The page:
By Ed Gunts
August 27, 2020
After being known for decades as the home of horseracing in Baltimore, Pimlico Race Course has the potential to take on a new role.
Instead of serving as a place for one major activity, horseracing, Pimlico can become a new multi-faceted entertainment venue that draws people with a wide range of interests, while continuing to host one of the nation’s premier sporting events, the Preakness Stakes.
Instead of being a barrier that separates Park Heights from Mount Washington, it can be a bridge that helps connect the two communities.
That’s the vision laid out on August 26 by public and private officials who worked for the passage of the Racing and Community Development Act of 2020, the legislation that authorizes the state to issue $375 million in bonds for the reconstruction and repurposing of Pimlico Race Course in Baltimore and Laurel Park in Prince George’s County.
Advocates for Pimlico’s overhaul spoke about the property’s future during a Newsmaker Speaker Series talk conducted online and sponsored by the Greater Baltimore Committee: “A Win for Baltimore: The Renovation of Pimlico and Preserving the Preakness.”
The speakers included Bill Ferguson, president of the Maryland Senate; Nick Mosby, state delegate and candidate for Baltimore City Council president; Bill Cole IV, a partner of Margrave Strategies and former president and CEO of the Baltimore Development Corporation and attorney Sean Malone, a partner in Harris Jones & Malone. GBC president and CEO Donald Fry was the moderator.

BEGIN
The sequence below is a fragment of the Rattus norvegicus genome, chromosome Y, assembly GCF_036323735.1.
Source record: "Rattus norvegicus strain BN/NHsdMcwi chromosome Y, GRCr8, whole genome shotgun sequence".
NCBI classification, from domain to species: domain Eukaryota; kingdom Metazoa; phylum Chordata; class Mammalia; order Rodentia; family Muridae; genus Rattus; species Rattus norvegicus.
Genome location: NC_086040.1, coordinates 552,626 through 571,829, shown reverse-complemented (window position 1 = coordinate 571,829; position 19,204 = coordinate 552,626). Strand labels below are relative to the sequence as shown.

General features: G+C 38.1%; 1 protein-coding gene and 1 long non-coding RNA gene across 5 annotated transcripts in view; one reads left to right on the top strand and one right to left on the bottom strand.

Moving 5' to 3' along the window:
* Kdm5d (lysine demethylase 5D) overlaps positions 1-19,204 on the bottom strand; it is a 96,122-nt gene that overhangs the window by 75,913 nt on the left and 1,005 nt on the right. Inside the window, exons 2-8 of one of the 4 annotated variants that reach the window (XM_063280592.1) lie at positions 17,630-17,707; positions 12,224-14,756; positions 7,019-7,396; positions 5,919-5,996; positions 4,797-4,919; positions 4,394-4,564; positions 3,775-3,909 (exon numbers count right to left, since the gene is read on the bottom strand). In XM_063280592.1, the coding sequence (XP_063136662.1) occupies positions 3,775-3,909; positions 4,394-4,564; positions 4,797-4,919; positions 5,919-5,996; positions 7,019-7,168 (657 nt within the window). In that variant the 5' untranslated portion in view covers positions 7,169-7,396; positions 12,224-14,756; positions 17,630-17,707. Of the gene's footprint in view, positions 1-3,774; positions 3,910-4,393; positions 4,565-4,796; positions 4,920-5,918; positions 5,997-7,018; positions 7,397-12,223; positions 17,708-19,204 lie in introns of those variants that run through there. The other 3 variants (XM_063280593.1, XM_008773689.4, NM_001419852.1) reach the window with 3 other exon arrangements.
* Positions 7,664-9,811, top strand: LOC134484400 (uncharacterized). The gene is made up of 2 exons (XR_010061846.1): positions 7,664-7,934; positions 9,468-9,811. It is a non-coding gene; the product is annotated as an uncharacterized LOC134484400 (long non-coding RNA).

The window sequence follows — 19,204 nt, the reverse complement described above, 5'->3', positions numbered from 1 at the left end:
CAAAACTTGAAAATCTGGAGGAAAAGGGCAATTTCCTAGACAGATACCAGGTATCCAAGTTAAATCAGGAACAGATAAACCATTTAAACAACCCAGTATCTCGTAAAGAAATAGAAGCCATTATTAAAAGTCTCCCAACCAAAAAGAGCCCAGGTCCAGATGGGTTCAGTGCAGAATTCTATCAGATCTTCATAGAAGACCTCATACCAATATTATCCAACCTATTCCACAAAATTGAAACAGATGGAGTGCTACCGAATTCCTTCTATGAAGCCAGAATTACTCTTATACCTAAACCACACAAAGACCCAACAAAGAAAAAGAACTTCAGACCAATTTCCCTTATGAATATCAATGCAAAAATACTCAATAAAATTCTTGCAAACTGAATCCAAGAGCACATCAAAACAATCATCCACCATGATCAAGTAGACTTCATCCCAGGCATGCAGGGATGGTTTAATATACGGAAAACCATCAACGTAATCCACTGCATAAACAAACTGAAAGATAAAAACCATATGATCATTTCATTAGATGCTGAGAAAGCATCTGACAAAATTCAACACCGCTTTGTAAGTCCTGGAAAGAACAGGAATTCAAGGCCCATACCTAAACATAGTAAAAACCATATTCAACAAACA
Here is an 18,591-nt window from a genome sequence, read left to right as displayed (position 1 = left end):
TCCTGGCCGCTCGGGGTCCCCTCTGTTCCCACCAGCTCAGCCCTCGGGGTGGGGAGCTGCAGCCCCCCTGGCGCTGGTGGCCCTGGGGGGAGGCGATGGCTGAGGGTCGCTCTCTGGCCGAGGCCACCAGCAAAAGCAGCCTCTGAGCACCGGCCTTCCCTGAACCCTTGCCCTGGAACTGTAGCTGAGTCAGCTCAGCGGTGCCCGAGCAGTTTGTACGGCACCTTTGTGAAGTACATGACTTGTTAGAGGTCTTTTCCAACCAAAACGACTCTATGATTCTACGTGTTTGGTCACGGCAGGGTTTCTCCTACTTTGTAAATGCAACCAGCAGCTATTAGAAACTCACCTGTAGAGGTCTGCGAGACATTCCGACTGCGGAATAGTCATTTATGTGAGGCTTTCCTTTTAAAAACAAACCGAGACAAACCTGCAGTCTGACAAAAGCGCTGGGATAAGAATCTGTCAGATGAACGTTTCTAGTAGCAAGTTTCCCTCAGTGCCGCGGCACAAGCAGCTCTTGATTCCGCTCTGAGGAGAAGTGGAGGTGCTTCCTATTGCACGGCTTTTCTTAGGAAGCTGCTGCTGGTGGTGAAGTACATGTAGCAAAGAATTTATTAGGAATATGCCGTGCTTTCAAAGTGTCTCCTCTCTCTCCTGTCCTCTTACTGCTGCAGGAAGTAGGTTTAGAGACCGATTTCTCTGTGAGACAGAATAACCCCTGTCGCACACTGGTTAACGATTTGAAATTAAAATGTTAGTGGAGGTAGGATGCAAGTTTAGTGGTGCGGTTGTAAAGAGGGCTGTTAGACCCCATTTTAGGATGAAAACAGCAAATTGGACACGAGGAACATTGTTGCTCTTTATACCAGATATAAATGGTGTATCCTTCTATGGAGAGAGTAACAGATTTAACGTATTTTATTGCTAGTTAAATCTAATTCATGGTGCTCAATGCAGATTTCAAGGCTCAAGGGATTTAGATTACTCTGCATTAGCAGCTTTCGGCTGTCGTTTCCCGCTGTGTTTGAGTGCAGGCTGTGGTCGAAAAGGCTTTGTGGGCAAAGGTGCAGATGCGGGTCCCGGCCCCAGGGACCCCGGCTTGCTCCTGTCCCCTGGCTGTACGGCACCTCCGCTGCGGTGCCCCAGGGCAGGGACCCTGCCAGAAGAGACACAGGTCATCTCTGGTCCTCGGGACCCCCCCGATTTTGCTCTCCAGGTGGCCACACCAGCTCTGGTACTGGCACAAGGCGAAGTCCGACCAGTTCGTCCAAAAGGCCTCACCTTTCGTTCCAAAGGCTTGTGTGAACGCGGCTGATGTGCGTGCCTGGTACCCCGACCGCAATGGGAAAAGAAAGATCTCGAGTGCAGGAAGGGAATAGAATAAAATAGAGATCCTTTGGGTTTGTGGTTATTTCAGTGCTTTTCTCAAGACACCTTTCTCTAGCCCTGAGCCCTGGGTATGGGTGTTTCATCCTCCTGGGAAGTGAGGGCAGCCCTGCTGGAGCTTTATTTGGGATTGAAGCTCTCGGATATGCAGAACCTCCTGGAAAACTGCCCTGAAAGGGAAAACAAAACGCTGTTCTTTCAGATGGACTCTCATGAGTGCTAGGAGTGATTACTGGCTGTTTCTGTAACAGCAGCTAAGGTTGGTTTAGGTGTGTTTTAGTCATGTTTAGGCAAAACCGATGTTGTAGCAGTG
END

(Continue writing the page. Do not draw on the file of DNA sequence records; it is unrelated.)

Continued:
During the hour-long discussion, the speakers recalled the tense negotiations and behind the scenes maneuvers that ultimately resulted in funding to rebuild the grandstand and other aging facilities at Pimlico. They also outlined the benefits they hope to see once Pimlico is reconstructed.
One of the major changes to come from the legislation, Cole said, is that Maryland now has a new strategy for supporting horseracing in the state and operating the racecourses, which have been owned by the Stronach Group of Canada and will now become state property.
In addition to accommodating horseracing, Cole said, the new Pimlico will be designed to serve as a flexible facility for many other types of events, and surrounding land will become available for additional private development.
“At Pimlico, we’re going to end up with a much smaller clubhouse, which really is an events facility year-round, a brand new racing oval that will have a dirt and a turf track, and then roughly 50 acres of private development opportunity around the track.”
Cole said many of the events at the new Pimlico could be aimed at regional audiences, but others will be for the surrounding community. He noted that the plan includes athletic fields for use by nearby residents.
To read the complete story, visit the Baltimore Fishbowl website.
Source: Baltimore Fishbowl